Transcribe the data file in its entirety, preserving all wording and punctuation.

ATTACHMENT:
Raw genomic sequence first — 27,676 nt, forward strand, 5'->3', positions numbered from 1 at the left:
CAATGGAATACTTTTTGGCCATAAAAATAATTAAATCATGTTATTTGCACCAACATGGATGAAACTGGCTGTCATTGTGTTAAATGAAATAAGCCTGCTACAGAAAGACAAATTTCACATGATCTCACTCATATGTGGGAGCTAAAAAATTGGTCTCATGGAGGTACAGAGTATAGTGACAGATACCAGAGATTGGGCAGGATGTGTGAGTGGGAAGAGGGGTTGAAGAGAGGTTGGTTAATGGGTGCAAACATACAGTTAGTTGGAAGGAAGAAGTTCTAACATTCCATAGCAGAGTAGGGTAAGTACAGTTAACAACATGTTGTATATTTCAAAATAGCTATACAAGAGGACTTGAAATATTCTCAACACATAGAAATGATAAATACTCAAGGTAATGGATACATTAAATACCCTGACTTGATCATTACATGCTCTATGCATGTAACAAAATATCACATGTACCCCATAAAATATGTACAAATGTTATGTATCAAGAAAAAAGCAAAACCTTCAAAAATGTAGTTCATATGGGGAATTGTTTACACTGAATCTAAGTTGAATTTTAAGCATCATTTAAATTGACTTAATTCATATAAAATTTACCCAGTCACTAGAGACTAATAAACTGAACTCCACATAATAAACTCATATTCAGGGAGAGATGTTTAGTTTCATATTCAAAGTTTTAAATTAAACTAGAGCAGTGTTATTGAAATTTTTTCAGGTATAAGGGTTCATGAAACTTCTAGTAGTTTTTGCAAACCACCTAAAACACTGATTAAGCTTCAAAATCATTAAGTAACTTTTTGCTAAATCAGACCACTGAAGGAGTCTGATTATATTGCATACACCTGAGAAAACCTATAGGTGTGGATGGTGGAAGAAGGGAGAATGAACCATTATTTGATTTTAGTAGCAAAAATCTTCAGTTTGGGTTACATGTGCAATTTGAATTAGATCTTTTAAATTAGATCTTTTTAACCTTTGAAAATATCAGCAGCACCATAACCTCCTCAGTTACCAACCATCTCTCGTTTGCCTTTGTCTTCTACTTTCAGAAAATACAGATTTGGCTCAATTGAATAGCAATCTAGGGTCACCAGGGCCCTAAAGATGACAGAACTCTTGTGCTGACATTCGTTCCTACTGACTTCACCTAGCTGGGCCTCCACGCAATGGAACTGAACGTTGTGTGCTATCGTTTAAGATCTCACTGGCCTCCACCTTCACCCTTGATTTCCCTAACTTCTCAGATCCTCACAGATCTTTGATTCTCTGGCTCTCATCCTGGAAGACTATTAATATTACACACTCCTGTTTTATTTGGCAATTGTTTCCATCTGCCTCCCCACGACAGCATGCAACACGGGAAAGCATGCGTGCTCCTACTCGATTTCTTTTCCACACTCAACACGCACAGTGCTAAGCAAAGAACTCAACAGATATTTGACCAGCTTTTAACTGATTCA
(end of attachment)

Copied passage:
Raw genomic sequence first — 27,676 nt, forward strand, 5'->3', positions numbered from 1 at the left:
CAATGGAATACTTTTTGGCCATAAAAATAATTAAATCATGTTATTTGCACCAACATGGATGAAACTGGCTGTCATTGTGTTAAATGAAATAAGCCTGCTACAGAAAGACAAATTTCACATGATCTCACTCATATGTGGGAGCTAAAAAATTGGTCTCATGGAGGTACAGAGTATAGTGACAGATACCAGAGATTGGGCAGGATGTGTGAGTGGGAAGAGGGGTTGAAGAGAGGTTGGTTAATGGGTGCAAACATACAGTTAGTTGGAAGGAAGAAGTTCTAACATTCCATAGCAGAGTAGGGTAAGTACAGTTAACAACATGTTGTATATTTCAAAATAGCTATACAAGAGGACTTGAAATATTCTCAACACATAGAAATGATAAATACTCAAGGTAATGGATACATTAAATACCCTGACTTGATCATTACATGCTCTATGCATGTAACAAAATATCACATGTACCCCATAAAATATGTACAAATGTTATGTATCAAGAAAAAAGCAAAACCTTCAAAAATGTAGTTCATATGGGGAATTGTTTACACTGAATCTAAGTTGAATTTTAAGCATCATTTAAATTGACTTAATTCATATAAAATTTACCCAGTCACTAGAGACTAATAAACTGAACTCCACATAATAAACTCATATTCAGGGAGAGATGTTTAGTTTCATATTCAAAGTTTTAAATTAAACTAGAGCAGTGTTATTGAAATTTTTTCAGGTATAAGGGTTCATGAAACTTCTAGTAGTTTTTGCAAACCACCTAAAACACTGATTAAGCTTCAAAATCATTAAGTAACTTTTTGCTAAATCAGACCACTGAAGGAGTCTGATTATATTGCATACACCTGAGAAAACCTATAGGTGTGGATGGTGGAAGAAGGGAGAATGAACCATTATTTGATTTTAGTAGCAAAAATCTTCAGTTTGGGTTACATGTGCAATTTGAATTAGATCTTTTAAATTAGATCTTTTTAACCTTTGAAAATATCAGCAGCACCATAACCTCCTCAGTTACCAACCATCTCTCGTTTGCCTTTGTCTTCTACTTTCAGAAAATACAGATTTGGCTCAATTGAATAGCAATCTAGGGTCACCAGGGCCCTAAAGATGACAGAACTCTTGTGCTGACATTCGTTCCTACTGACTTCACCTAGCTGGGCCTCCACGCAATGGAACTGAACGTTGTGTGCTATCGTTTAAGATCTCACTGGCCTCCACCTTCACCCTTGATTTCCCTAACTTCTCAGATCCTCACAGATCTTTGATTCTCTGGCTCTCATCCTGGAAGACTATTAATATTACACACTCCTGTTTTATTTGGCAATTGTTTCCATCTGCCTCCCCACGACAGCATGCAACACGGGAAAGCATGCGTGCTCCTACTCGATTTCTTTTCCACACTCAACACGCACAGTGCTAAGCAAAGAACTCAACAGATATTTGACCAGCTTTTAACTGATTCA